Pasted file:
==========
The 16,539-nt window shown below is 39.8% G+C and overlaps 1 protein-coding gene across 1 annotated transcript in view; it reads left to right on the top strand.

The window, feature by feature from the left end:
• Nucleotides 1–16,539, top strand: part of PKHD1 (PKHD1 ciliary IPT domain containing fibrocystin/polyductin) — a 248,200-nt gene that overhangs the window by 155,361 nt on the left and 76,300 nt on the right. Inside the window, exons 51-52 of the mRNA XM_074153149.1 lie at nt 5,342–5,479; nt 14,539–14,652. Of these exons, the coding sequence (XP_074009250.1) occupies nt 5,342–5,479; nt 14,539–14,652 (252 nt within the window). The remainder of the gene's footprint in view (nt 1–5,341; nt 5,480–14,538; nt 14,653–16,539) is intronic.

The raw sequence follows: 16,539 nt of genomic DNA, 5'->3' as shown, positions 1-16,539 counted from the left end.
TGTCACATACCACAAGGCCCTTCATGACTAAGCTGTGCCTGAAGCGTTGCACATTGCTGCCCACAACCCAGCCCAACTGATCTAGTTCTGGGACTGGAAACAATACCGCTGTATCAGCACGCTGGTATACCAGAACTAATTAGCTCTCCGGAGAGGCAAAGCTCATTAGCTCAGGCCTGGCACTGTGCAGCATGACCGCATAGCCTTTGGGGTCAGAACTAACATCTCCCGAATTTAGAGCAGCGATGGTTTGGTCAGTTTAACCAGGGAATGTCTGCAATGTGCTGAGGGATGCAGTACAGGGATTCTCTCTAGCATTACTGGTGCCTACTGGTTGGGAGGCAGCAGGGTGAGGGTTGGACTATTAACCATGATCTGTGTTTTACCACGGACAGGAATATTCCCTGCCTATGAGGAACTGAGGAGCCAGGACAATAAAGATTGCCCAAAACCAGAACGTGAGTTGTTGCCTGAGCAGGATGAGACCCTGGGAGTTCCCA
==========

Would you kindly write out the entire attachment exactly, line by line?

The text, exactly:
The 16,539-nt window shown below is 39.8% G+C and overlaps 1 protein-coding gene across 1 annotated transcript in view; it reads left to right on the top strand.

The window, feature by feature from the left end:
• Nucleotides 1–16,539, top strand: part of PKHD1 (PKHD1 ciliary IPT domain containing fibrocystin/polyductin) — a 248,200-nt gene that overhangs the window by 155,361 nt on the left and 76,300 nt on the right. Inside the window, exons 51-52 of the mRNA XM_074153149.1 lie at nt 5,342–5,479; nt 14,539–14,652. Of these exons, the coding sequence (XP_074009250.1) occupies nt 5,342–5,479; nt 14,539–14,652 (252 nt within the window). The remainder of the gene's footprint in view (nt 1–5,341; nt 5,480–14,538; nt 14,653–16,539) is intronic.

The raw sequence follows: 16,539 nt of genomic DNA, 5'->3' as shown, positions 1-16,539 counted from the left end.
TGTCACATACCACAAGGCCCTTCATGACTAAGCTGTGCCTGAAGCGTTGCACATTGCTGCCCACAACCCAGCCCAACTGATCTAGTTCTGGGACTGGAAACAATACCGCTGTATCAGCACGCTGGTATACCAGAACTAATTAGCTCTCCGGAGAGGCAAAGCTCATTAGCTCAGGCCTGGCACTGTGCAGCATGACCGCATAGCCTTTGGGGTCAGAACTAACATCTCCCGAATTTAGAGCAGCGATGGTTTGGTCAGTTTAACCAGGGAATGTCTGCAATGTGCTGAGGGATGCAGTACAGGGATTCTCTCTAGCATTACTGGTGCCTACTGGTTGGGAGGCAGCAGGGTGAGGGTTGGACTATTAACCATGATCTGTGTTTTACCACGGACAGGAATATTCCCTGCCTATGAGGAACTGAGGAGCCAGGACAATAAAGATTGCCCAAAACCAGAACGTGAGTTGTTGCCTGAGCAGGATGAGACCCTGGGAGTTCCCA